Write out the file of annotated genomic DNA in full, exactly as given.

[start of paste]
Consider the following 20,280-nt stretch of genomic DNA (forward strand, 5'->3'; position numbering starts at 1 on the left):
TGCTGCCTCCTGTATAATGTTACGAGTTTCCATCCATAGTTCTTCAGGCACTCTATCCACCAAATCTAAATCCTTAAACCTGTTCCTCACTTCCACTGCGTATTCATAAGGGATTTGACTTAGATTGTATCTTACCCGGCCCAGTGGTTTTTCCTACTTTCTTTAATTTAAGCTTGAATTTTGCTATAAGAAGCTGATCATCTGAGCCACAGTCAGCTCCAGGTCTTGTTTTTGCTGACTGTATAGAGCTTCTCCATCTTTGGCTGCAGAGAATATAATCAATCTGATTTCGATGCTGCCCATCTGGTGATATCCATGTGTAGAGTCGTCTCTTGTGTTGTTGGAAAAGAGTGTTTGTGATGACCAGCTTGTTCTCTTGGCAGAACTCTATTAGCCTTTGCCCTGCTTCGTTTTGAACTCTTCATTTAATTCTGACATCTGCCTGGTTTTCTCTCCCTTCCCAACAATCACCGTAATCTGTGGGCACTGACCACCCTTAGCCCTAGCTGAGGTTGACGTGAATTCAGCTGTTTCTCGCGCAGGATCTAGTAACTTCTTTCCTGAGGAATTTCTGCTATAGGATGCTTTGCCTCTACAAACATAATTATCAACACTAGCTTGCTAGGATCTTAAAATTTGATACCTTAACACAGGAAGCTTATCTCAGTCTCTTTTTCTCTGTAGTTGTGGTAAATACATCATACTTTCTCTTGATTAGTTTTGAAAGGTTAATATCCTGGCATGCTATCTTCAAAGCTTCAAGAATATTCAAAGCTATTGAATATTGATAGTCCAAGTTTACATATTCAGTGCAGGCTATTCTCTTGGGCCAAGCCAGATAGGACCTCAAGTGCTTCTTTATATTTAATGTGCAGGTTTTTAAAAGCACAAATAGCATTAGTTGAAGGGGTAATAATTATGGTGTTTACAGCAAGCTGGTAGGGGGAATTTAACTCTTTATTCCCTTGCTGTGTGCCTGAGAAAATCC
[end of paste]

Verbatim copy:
Consider the following 20,280-nt stretch of genomic DNA (forward strand, 5'->3'; position numbering starts at 1 on the left):
TGCTGCCTCCTGTATAATGTTACGAGTTTCCATCCATAGTTCTTCAGGCACTCTATCCACCAAATCTAAATCCTTAAACCTGTTCCTCACTTCCACTGCGTATTCATAAGGGATTTGACTTAGATTGTATCTTACCCGGCCCAGTGGTTTTTCCTACTTTCTTTAATTTAAGCTTGAATTTTGCTATAAGAAGCTGATCATCTGAGCCACAGTCAGCTCCAGGTCTTGTTTTTGCTGACTGTATAGAGCTTCTCCATCTTTGGCTGCAGAGAATATAATCAATCTGATTTCGATGCTGCCCATCTGGTGATATCCATGTGTAGAGTCGTCTCTTGTGTTGTTGGAAAAGAGTGTTTGTGATGACCAGCTTGTTCTCTTGGCAGAACTCTATTAGCCTTTGCCCTGCTTCGTTTTGAACTCTTCATTTAATTCTGACATCTGCCTGGTTTTCTCTCCCTTCCCAACAATCACCGTAATCTGTGGGCACTGACCACCCTTAGCCCTAGCTGAGGTTGACGTGAATTCAGCTGTTTCTCGCGCAGGATCTAGTAACTTCTTTCCTGAGGAATTTCTGCTATAGGATGCTTTGCCTCTACAAACATAATTATCAACACTAGCTTGCTAGGATCTTAAAATTTGATACCTTAACACAGGAAGCTTATCTCAGTCTCTTTTTCTCTGTAGTTGTGGTAAATACATCATACTTTCTCTTGATTAGTTTTGAAAGGTTAATATCCTGGCATGCTATCTTCAAAGCTTCAAGAATATTCAAAGCTATTGAATATTGATAGTCCAAGTTTACATATTCAGTGCAGGCTATTCTCTTGGGCCAAGCCAGATAGGACCTCAAGTGCTTCTTTATATTTAATGTGCAGGTTTTTAAAAGCACAAATAGCATTAGTTGAAGGGGTAATAATTATGGTGTTTACAGCAAGCTGGTAGGGGGAATTTAACTCTTTATTCCCTTGCTGTGTGCCTGAGAAAATCC